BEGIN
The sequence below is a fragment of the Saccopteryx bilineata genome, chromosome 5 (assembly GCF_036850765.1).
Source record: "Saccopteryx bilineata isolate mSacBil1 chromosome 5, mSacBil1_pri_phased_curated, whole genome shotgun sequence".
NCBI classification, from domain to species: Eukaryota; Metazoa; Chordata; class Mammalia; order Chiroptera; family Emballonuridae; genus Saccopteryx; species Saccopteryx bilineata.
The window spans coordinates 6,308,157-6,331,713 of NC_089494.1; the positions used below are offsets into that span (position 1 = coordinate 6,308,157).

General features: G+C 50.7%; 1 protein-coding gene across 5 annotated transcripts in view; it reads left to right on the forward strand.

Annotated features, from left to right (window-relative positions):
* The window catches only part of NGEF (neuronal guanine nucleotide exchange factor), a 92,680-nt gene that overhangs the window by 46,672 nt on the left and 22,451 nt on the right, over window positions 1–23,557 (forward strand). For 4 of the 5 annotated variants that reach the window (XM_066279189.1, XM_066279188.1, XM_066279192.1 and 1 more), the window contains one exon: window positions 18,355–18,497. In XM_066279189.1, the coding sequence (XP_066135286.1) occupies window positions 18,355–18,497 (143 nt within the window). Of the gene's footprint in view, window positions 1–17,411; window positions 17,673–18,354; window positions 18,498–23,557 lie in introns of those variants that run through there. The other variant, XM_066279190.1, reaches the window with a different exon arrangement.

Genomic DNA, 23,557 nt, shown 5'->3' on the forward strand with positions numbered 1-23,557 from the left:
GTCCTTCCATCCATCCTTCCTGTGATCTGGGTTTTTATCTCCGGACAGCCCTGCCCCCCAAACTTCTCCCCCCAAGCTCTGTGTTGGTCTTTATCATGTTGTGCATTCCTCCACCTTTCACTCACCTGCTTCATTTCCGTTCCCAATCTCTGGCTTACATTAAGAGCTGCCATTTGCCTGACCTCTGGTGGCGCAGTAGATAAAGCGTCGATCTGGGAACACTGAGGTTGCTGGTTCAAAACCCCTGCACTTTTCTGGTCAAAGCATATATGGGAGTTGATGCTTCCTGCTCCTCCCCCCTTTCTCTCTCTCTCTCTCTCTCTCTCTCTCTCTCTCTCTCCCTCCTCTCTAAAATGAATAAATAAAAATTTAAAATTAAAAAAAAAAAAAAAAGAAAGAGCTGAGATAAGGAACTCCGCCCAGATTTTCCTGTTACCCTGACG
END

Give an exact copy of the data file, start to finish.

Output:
The sequence below is a fragment of the Saccopteryx bilineata genome, chromosome 5 (assembly GCF_036850765.1).
Source record: "Saccopteryx bilineata isolate mSacBil1 chromosome 5, mSacBil1_pri_phased_curated, whole genome shotgun sequence".
NCBI classification, from domain to species: Eukaryota; Metazoa; Chordata; class Mammalia; order Chiroptera; family Emballonuridae; genus Saccopteryx; species Saccopteryx bilineata.
The window spans coordinates 6,308,157-6,331,713 of NC_089494.1; the positions used below are offsets into that span (position 1 = coordinate 6,308,157).

General features: G+C 50.7%; 1 protein-coding gene across 5 annotated transcripts in view; it reads left to right on the forward strand.

Annotated features, from left to right (window-relative positions):
* The window catches only part of NGEF (neuronal guanine nucleotide exchange factor), a 92,680-nt gene that overhangs the window by 46,672 nt on the left and 22,451 nt on the right, over window positions 1–23,557 (forward strand). For 4 of the 5 annotated variants that reach the window (XM_066279189.1, XM_066279188.1, XM_066279192.1 and 1 more), the window contains one exon: window positions 18,355–18,497. In XM_066279189.1, the coding sequence (XP_066135286.1) occupies window positions 18,355–18,497 (143 nt within the window). Of the gene's footprint in view, window positions 1–17,411; window positions 17,673–18,354; window positions 18,498–23,557 lie in introns of those variants that run through there. The other variant, XM_066279190.1, reaches the window with a different exon arrangement.

Genomic DNA, 23,557 nt, shown 5'->3' on the forward strand with positions numbered 1-23,557 from the left:
GTCCTTCCATCCATCCTTCCTGTGATCTGGGTTTTTATCTCCGGACAGCCCTGCCCCCCAAACTTCTCCCCCCAAGCTCTGTGTTGGTCTTTATCATGTTGTGCATTCCTCCACCTTTCACTCACCTGCTTCATTTCCGTTCCCAATCTCTGGCTTACATTAAGAGCTGCCATTTGCCTGACCTCTGGTGGCGCAGTAGATAAAGCGTCGATCTGGGAACACTGAGGTTGCTGGTTCAAAACCCCTGCACTTTTCTGGTCAAAGCATATATGGGAGTTGATGCTTCCTGCTCCTCCCCCCTTTCTCTCTCTCTCTCTCTCTCTCTCTCTCTCTCTCTCTCCCTCCTCTCTAAAATGAATAAATAAAAATTTAAAATTAAAAAAAAAAAAAAAAGAAAGAGCTGAGATAAGGAACTCCGCCCAGATTTTCCTGTTACCCTGACG